We contribute to the literature that assesses the macroeconomic effects of weather shocks in several dimensions, including a novel multi-country methodology. Our modelling framework accounts for the effects of common factors (whether observed or unobserved), and ensures that the El Niño-economy relationship is identified from idiosyncratic local characteristics (using both time-series and cross-section dimensions of the data). To the extent that El Niño events are exogenously determined, reverse causation is unlikely to be a concern in our empirical analysis. Nevertheless, we allow for a range of endogenous control regressors, where country-specific variables are affected by El Niño shocks and possibly simultaneously determined by other observed or unobserved factors. We also have a different macroeconomic emphasis—while Brunner (2002) mainly focuses on the effects of El Niño on commodity prices, we concentrate on the implications of El Niño for national economic growth and inflation, in addition to global energy and non-fuel commodity prices. Moreover, we study the effects of El Niño shocks on 21 individual countries/regions (some of which are directly affected by El Niño) in an interlinked and compact model of the world economy, rather than focusing on an aggregate measure of global growth and inflation (which Brunner 2002 takes to be those of G-7 economies). Furthermore, we explicitly take into account the economic interlinkages and spillovers that exist between different regions in our interconnected framework (which may also shape the responses of different macroeconomic variables to El Niño shocks), rather than undertaking a country-by-country analysis. Finally, we contribute to the Global VAR (GVAR) literature that mostly relies on reduced-form impulse-response analysis by introducing El Niño as a dominant and causal variable in our framework.
Our framework comprises 21 country/region-specific models, among which is a single European region. These individual-economy models are solved in a global setting where core macroeconomic variables of each economy are related to corresponding foreign variables and a set of global factors—including a measure of El Niño intensity as a dominant unit. The model has the following variables: real GDP, inflation, real exchange rate, short-term and long-term interest rates, real energy and non-fuel commodity prices, and the Southern Oscillation index (SOI) anomalies as a measure of the magnitude of El Niño. This framework accounts for not only direct exposures of countries to El Niño shocks but also indirect effects through third-markets; see Dees et al. (2007) and Pesaran et al. (2007). We estimate the 21 individual VARX* models over the period 1979Q2–2013Q1. Having solved the Global VAR model, we examine the effect of El Niño shocks on the macroeconomic variables of different countries (especially those that are most susceptible to this weather phenomenon).3
Contrary to the findings of earlier studies, the results of our dynamic multi-country model of the world economy indicate that the economic consequences of El Niño shocks are large, statistically significant, and highly heterogeneous across different regions. While Australia, Chile, Indonesia, India, Japan, New Zealand and South Africa face a short-lived fall in economic activity in response to a typical El Niño shock, for other countries, an El Niño event has a growth-enhancing effect; some (for instance the United States) due to direct effects while others (for instance the European region) through positive spillovers from major trading partners.4 Overall, the larger the geographical area of a country, the smaller the primary sector’s share in national GDP, and the more diversified the economy is, the smaller is the impact of El Niño shocks on GDP growth. Furthermore, most countries in our sample experience short-run inflationary pressures following an El Niño shock (depending mainly on the share of food in their CPI baskets), while global energy and non-fuel commodity prices increase. Therefore, we argue that macroeconomic policy formulation should take into consideration the likelihood and effects of El Niño weather episodes.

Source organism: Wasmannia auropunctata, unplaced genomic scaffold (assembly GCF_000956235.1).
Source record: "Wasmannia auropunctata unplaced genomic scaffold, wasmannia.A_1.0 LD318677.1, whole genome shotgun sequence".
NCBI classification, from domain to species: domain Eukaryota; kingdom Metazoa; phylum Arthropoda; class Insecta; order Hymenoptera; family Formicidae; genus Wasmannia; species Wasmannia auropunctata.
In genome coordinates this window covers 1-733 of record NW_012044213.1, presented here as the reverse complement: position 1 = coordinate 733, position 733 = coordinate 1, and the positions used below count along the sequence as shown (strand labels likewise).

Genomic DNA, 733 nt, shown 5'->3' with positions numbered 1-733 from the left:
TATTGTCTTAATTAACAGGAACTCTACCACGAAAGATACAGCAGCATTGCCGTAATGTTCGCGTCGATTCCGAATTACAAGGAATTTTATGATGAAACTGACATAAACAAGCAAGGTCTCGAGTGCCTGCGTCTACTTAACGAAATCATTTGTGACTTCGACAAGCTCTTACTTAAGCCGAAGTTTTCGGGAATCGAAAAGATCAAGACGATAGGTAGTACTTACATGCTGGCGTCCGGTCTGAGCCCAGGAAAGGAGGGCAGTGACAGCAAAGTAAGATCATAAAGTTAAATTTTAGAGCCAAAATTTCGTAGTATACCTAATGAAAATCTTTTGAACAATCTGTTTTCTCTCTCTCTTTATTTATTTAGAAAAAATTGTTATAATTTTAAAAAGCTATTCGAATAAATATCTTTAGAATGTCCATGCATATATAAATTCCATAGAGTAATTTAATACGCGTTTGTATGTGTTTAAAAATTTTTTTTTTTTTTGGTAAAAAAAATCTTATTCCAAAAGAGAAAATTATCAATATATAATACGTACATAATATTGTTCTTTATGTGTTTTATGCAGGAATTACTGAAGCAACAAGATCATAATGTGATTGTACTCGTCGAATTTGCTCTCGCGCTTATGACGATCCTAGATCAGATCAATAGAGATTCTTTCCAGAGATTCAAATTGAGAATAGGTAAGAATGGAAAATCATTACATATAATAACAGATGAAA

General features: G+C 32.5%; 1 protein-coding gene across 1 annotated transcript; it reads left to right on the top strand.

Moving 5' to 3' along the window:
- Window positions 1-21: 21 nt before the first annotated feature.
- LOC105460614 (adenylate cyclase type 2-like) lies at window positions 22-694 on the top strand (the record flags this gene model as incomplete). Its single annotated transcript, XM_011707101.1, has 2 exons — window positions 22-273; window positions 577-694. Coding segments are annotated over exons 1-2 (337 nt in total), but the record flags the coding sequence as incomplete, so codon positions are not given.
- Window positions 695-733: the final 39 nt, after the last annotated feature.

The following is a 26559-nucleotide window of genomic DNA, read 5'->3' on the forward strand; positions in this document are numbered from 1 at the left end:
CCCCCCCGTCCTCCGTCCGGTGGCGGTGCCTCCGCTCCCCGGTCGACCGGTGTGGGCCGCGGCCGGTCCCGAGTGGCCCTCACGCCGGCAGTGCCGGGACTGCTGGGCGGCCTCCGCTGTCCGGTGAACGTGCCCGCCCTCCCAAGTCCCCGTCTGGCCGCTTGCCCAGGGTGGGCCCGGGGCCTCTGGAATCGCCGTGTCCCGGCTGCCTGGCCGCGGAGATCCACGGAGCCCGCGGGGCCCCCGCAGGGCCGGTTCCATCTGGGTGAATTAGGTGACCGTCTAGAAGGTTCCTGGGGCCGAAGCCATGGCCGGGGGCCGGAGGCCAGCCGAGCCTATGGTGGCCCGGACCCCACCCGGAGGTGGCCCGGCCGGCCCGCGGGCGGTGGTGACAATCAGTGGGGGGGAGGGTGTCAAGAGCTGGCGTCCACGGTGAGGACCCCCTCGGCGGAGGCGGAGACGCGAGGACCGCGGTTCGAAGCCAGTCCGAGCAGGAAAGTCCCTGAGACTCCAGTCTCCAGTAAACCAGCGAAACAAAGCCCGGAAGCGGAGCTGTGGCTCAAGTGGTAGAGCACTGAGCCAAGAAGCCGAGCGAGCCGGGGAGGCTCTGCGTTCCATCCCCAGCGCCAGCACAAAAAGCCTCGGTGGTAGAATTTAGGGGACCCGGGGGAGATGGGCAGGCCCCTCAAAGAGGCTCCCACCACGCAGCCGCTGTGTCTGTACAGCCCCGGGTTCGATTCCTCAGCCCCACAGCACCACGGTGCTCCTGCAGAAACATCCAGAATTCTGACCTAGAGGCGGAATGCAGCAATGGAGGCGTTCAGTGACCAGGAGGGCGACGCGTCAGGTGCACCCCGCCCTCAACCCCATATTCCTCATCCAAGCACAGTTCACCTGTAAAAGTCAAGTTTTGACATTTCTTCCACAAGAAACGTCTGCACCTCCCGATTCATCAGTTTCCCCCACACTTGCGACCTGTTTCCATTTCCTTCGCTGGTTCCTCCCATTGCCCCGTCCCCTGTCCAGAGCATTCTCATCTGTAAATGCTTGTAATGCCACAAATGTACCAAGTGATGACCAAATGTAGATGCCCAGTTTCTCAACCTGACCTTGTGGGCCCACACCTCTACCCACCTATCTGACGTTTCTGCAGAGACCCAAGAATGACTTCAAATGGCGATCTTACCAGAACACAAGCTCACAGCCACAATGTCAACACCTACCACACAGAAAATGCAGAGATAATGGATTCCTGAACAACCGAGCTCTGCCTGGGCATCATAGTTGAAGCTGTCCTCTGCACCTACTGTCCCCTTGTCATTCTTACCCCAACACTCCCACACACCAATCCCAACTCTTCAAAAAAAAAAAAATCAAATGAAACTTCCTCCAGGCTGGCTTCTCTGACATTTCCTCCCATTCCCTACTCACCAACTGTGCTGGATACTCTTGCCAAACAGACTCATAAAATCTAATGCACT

The rest of the paper is organized as follows. Section II. gives a brief description of the Southern Oscillation cycle. Section III. describes the GVAR methodology and outlines our modelling approach. Section IV. investigates the macroeconomic effects of El Niño shocks. Finally, Section V. concludes and offers some policy recommendations.
II. The Southern Oscillation
During “normal” years, a surface high pressure system develops over the coast of Peru and a low pressure system builds up in northern Australia and Indonesia (see Figure 2a). As a result, trade winds move strongly from east to west over the Pacific Ocean. These trade winds carry warm surface waters westward and bring precipitation to Indonesia and Australia. Along the coast of Peru, cold nutrient-rich water wells up to the surface, and thereby boosts the fishing industry in South America.
Figure 2.Southern Oscillation
Source: Pidwirny (2006).